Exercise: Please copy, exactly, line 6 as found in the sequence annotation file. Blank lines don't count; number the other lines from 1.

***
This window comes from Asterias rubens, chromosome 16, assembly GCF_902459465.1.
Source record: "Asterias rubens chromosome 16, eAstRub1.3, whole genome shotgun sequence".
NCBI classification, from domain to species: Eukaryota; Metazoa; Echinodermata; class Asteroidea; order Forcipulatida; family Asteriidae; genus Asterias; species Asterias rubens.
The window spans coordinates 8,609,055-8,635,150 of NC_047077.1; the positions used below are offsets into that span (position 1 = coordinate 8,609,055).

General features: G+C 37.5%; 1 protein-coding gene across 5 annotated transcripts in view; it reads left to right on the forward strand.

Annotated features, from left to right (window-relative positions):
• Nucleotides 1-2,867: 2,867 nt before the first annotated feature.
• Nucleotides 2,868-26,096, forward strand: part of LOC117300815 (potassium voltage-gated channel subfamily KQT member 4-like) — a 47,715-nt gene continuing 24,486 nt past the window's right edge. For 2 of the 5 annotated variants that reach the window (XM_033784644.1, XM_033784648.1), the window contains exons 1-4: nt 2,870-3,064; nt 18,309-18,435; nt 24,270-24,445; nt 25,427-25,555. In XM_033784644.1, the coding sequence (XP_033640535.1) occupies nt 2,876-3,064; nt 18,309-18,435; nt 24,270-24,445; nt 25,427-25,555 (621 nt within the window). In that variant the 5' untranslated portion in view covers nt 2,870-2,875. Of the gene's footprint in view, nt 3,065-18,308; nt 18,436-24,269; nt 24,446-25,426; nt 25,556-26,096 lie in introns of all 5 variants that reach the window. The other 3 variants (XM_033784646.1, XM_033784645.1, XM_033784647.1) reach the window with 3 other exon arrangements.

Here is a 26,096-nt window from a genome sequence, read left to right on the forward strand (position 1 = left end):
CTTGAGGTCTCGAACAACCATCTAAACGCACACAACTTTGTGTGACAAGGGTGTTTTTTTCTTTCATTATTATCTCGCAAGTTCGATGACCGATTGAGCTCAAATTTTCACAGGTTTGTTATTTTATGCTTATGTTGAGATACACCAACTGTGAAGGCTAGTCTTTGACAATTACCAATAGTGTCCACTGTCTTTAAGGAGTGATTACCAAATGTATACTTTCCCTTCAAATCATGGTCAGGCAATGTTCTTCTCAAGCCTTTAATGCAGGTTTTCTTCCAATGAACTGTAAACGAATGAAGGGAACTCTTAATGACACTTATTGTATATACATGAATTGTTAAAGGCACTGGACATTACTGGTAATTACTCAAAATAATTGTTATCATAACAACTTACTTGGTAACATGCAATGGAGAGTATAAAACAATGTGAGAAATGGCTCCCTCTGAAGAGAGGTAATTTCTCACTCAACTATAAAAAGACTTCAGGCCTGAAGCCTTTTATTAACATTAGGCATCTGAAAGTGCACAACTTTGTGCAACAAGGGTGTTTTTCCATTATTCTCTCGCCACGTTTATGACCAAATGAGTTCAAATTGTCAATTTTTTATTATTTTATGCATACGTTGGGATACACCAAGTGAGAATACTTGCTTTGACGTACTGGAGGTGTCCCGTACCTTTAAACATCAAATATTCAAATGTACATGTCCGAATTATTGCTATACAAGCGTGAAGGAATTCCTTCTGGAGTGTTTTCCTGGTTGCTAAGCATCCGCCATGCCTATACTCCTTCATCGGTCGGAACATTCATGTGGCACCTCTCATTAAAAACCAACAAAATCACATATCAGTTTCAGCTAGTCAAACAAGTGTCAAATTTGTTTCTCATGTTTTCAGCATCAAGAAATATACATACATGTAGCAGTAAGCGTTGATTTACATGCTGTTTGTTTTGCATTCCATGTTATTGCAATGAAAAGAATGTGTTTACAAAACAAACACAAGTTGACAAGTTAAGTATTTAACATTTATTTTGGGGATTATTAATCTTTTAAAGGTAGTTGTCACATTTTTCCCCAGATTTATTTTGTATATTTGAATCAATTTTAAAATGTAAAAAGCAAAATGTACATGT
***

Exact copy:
Annotated features, from left to right (window-relative positions):